D.C. Mayor Muriel E. Bowser (D) (Alex Wong/Getty Images)

Even in an era when Uber and Lyft have poured billions of dollars into subsidizing their customers’ travel, officials in the District have come up with an eye-popping transportation deal for people in some of the city’s lowest-income neighborhoods.

The city is offering free three-mile taxi rides for residents and visitors to buy groceries at Safeway, Giant, Harris Teeter, Whole Foods and a Martha’s Table food pantry in Wards 7 and 8, or across the Anacostia River in Ward 6. Libraries, pools and recreation centers in Wards 7 and 8 are also part of the expanded pilot program for subsidized taxi rides set to run through the end of September.

Before Thursday’s policy shift, the city’s “Taxi-to-Rail” pilot was limited to trips to or from eight Metro stations east of the Anacostia in the District and Maryland. The city added two stops Thursday — the Navy Yard and Potomac Avenue Metro stations. But program backers say the bigger change is the broadening of the pilot to include grocery stores and public facilities. Supporters say that will spur an effort that has lagged since its launch in May.

“I think that’s going to add the extra flavor. That’s really the constituency you’re trying to get: people that need to do these short runs and have no other way to get it done,” said Roy D. Spooner, the general manager of Yellow Cab Company of D.C., one of two taxi companies taking part in the pilot.

The city will pay the first $10 of the taxi fare, which Spooner said covers about 3.5 to 4 miles, and officials have budgeted $65,000 for the pilot. So far, just over 100 rides have been taken in the pilot, D.C. and taxi officials said. The program has no income or residency requirements.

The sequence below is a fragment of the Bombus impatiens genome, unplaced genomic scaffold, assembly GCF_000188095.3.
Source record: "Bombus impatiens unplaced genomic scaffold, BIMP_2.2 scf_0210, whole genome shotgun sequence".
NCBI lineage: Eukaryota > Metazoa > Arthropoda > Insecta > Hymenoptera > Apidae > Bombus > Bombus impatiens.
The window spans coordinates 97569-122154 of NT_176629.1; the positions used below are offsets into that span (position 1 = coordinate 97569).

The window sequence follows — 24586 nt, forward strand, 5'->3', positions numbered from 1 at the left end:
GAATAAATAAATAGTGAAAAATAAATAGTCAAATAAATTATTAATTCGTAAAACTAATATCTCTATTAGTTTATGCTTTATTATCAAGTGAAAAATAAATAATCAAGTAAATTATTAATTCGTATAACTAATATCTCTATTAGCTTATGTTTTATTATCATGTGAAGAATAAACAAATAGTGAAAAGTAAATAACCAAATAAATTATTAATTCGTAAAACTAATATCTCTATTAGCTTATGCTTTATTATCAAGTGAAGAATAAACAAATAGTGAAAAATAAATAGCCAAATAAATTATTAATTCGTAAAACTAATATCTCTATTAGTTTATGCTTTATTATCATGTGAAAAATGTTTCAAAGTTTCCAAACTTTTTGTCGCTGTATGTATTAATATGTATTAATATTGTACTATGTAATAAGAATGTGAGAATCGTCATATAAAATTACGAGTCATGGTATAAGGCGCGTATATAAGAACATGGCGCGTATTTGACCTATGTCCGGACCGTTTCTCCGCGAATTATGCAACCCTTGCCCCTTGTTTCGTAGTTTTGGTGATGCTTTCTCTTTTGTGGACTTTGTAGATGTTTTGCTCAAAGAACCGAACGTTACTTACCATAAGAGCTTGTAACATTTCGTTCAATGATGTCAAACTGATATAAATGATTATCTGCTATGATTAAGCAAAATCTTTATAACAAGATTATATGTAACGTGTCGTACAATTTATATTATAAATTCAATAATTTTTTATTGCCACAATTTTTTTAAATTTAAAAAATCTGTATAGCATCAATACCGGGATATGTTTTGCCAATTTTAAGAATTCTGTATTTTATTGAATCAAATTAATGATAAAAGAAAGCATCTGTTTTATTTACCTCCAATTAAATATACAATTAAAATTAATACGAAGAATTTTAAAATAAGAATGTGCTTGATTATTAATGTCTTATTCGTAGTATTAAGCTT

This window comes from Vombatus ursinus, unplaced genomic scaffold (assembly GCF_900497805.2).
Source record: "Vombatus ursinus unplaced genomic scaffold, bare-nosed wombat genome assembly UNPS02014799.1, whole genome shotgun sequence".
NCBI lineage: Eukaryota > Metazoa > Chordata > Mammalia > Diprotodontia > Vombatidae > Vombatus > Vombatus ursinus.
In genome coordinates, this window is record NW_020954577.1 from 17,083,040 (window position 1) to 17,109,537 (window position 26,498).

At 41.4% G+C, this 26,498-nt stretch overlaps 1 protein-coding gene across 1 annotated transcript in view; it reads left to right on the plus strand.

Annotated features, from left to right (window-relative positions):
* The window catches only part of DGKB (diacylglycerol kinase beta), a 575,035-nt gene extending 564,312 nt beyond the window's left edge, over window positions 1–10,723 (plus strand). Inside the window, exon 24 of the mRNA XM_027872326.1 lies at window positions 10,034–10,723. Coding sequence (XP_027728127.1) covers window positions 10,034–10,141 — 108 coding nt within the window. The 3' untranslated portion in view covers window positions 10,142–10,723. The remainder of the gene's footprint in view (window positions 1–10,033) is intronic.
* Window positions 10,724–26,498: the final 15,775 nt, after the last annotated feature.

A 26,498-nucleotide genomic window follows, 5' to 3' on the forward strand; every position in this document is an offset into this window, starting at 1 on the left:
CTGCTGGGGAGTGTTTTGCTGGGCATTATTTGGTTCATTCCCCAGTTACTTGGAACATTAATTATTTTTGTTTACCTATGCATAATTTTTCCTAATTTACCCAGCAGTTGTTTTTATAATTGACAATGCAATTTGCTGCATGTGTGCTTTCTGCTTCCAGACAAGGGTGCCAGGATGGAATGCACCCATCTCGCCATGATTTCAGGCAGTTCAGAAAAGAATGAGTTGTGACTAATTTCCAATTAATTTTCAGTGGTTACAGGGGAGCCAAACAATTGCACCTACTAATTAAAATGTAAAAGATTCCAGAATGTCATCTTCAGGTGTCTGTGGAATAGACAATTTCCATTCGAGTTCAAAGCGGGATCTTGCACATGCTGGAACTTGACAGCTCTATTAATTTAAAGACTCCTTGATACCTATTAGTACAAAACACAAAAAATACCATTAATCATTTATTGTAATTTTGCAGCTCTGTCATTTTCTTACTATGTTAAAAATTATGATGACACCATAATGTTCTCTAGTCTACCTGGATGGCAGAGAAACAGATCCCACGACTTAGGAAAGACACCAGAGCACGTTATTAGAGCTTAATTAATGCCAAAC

Those using the service must be going to or from one of the listed store locations, public facilities or Metro stations and cannot simply be traveling from home to a friend’s house, city officials said. Rides can be booked via Taxi2Rail.com, the ezRidr app, or by calling 202-727-3827.

“We wanted to make sure that those neighborhoods and residents who don’t have a car don’t need to carry those groceries for a long period of time. We also wanted to make sure they could connect to the freshest and most nutritious foods as possible,” said David Do, director of the District’s Department of For-Hire Vehicles.

In a statement, Mayor Muriel E. Bowser (D) said “building a more equitable and affordable transportation system is essential to providing all residents with pathways to the middle class.”

“In addition to providing free Circulator [bus] rides and expanding Circulator routes into Ward 7, the Taxi-to-Rail program is another investment we’re making to help working families access the services and amenities they need,” Bowser said.

But Bowser’s free Circulator program is set to end Sept. 30, after members of the D.C. Council raised financial objections and voted to end it.

Council member Mary M. Cheh (D-Ward 3) said she is concerned the Taxi-to-Rail program “may not be well thought out or well designed.”

“I wish I knew what problem this was designed to solve: more use of Metro, better mobility for people without means, work for taxis?” Cheh said. “Why not something that is means-tested if it’s for low-income people,” for example by requiring that users be receiving government benefits, she said.

Do said there have been justified complaints from residents that taxis were avoiding their neighborhoods.

“I want to show Wards 7 and 8 residents that the taxi industry has changed and is going to be there and available for residents east of the river,” Do said. He said he does not think people will abuse the program, in part because you can’t go long distances with a $10 subsidy. “This is a pilot, at the end of the day. We’re going to see where it goes. There’s always opportunity to change it over time.”